Mac Donald versus God
Summarizing a recent symposium at NRO about the war, I referred to Heather Mac Donald (pronounced the same as MacDonald) as “the never-foolish.” That is a judgment I must now regretfully retract. In her contribution to a symposium at The American Conservative (which was supposed to be about liberalism and conservatism, not about God), and now in a subsequent discussion at The Corner, she has launched an attack on religion which, to be charitable, is on the intellectual level of a village atheist, revealing a woeful ignorance not just of religion but of the historical and philosophical bases of our civilization. Her arguments are on the same level as mine when, at age 13, I determined that there was too much suffering in the world to be conformable with the existence of God, and proudly announced to my parents that I was an atheist. Making such arguments, privately, in one’s adolescence is one thing; making them, publicly, in one’s forties is something else. But in fact her arguments are sillier than mine at age 13, since she bases her position primarily not on the truth or falseness of religion, but on the more naive things uttered by some Christian believers, which she (in her embarrassing ignorance of the subject) takes to be identical to Christianity itself.
He who knows only his own generation remains always a child, said Cicero. The same applies to him who knows only his own narrow experience and his own undeveloped thoughts. Declaring, as Mac Donald does, that the overwhelming majority of her fellow Americans, as well as all the Christians and Westerners who came before us, including Paul, Augustine, Bernard of Clairvaux, Aquinas, Tyndale, C.S. Lewis, the Irish monks, the builders of cathedrals, the evangelists of continents, are simply irrational, and that she knows better, is the mark of an intellectual adolescent.
Mac Donald’s apparent need to “come out of the closet” on this issue is unfortunate. She has never pronounced on large philosophical, moral, or civilizational questions before, and, indeed, seemed not to have strong or passionate views on any subject, but has kept her writings within a fact-based, journalistic framework. Privately, however, she did have this one “big” gripe eating away at her—the utter folly and hypocrisy of believing in God and most of all the folly and hypocrisy of thanking God for anything good—that she has been itching to unload herself of for years (as can be seen from this interview on an obscure website in 2003), and now she’s done it.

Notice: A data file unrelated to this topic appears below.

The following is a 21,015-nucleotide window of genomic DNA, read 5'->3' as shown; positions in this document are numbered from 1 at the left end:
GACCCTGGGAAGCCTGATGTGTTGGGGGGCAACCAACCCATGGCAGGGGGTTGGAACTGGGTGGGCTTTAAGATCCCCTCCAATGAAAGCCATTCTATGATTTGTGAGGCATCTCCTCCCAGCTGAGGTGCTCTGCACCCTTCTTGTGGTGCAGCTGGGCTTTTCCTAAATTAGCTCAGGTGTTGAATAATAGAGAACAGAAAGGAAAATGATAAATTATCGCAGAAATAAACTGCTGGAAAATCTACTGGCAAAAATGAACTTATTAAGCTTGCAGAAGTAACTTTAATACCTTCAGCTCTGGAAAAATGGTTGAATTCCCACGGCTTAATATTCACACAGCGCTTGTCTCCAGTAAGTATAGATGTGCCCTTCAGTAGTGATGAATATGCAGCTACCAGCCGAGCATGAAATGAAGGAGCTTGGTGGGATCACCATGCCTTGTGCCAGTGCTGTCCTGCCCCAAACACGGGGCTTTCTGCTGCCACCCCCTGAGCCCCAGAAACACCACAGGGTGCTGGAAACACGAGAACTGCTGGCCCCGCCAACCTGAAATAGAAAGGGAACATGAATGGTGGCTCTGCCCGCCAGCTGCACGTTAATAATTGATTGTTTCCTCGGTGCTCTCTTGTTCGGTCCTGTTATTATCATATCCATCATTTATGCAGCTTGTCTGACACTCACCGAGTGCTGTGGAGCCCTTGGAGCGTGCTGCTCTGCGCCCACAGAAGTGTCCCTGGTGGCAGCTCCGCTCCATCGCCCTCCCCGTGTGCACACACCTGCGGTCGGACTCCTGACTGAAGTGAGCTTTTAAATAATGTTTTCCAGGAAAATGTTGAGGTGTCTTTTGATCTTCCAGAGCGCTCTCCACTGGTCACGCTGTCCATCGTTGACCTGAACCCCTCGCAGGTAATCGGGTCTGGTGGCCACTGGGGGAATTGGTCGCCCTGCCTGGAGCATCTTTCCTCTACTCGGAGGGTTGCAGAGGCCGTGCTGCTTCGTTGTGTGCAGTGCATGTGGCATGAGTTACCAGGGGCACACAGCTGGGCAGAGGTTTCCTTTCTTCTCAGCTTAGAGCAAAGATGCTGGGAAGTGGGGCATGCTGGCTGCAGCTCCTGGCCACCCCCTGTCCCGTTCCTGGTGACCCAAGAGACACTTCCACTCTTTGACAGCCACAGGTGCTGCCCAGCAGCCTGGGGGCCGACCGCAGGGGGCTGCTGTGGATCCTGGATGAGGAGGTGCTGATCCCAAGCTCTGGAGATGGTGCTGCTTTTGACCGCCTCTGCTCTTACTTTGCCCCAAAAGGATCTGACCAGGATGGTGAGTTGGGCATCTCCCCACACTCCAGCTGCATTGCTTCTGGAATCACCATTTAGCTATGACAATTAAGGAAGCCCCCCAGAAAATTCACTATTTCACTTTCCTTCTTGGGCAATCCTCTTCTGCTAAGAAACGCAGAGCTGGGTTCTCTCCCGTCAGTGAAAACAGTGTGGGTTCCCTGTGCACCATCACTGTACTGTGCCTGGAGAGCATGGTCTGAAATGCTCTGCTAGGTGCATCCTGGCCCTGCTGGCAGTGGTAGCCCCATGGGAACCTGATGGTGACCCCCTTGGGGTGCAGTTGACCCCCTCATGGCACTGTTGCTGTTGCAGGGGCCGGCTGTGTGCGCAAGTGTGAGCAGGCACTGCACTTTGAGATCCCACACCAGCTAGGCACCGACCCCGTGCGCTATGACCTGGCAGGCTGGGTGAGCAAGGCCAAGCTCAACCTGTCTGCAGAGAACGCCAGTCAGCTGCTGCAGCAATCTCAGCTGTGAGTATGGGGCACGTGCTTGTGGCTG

I first corresponded with Heather Mac Donald almost 15 years ago, to congratulate her on a superb article on multiculturalism she had written for The New Criterion. She is an intelligent, high-quality journalist who has focused on some of the most important issues of our time, such as illegal immigration. She should have kept her uninformed views of religion to herself.
Gintas J. writes:
Note how Mac Donald in the TAC Symposium simply ignored the symposium questions and set about what was really on her mind: “The right doesn’t appreciate skeptics. Like … Me!!!” Your characterization of Mac Donald’s essay as juvenile is spot on.Sage McLaughlin writes:
“Unfortunate” is a perfect descriptive. Her work in other areas, usually of the wonkish public policy sort, has been impressive. Her understanding is, evidently, a mile wide and an inch deep. It’s disheartening, really, because she is obviously bright. But here and throughout the discussion she sounds like a kind of highly credentialed barbarian, or as C.S. Lewis might describe it, a “trousered ape.” Too bad.Mr. McLaughlin had also written earlier:
“I agree that we are pushing the concept of individual autonomy to ever more extreme lengths, for better or worse (a dynamist like Virginia Postrel would argue that on balance more individual choice is always preferable to less, and I am increasingly inclined to agree, despite the negative repercussions for the family).”When I told Sage that Mac Donald is affilated with the Manhattan Institute, not AEI, he wrote back: “Hmm. I could have sworn she was an AEI fellow, but maybe I was thinking of Hirsi Ali (just kidding).”
Constance S. writes:
Lawrence, you are being amazingly charitable in your comments on Heather Mac Donald. After almost three days of suffering through her blasts of condemnation against God and against Christians, and tiring of her pathetic self-pity, I finally e-mailed The Corner this note:Ben writes:
She’s incredibly foolish and ignorant. She’s lived in America all her life, yet knows nothing about the thinking of Christians but just caricatures it. She has embarrassed and damaged herself with conservatives over this. But she doesn’t care, because she had a bug about this and had to say what she said.Ben:
I don’t see how you can be a conservative and at least not see Christianity as the glue of Western civilization. I don’t see how you can be a conservative and at least not hold total respect for Christianity and have an understanding of how important it is to our entire culture…. past and present.LA:
Here’s a basic guideline I’ve stated before. You can be an agnostic or even an atheist and still be a conservative, if you respect Christianity and the Christian traditions of our culture. But if you oppose and despise Christianity and see Christian belief as a mental defect, you cannot be a conservative, because you are alienated from the historic basis of our civilization and from the religion of the vast majority of its people.
Posted by Lawrence Auster at August 18, 2006 04:25 PM | Send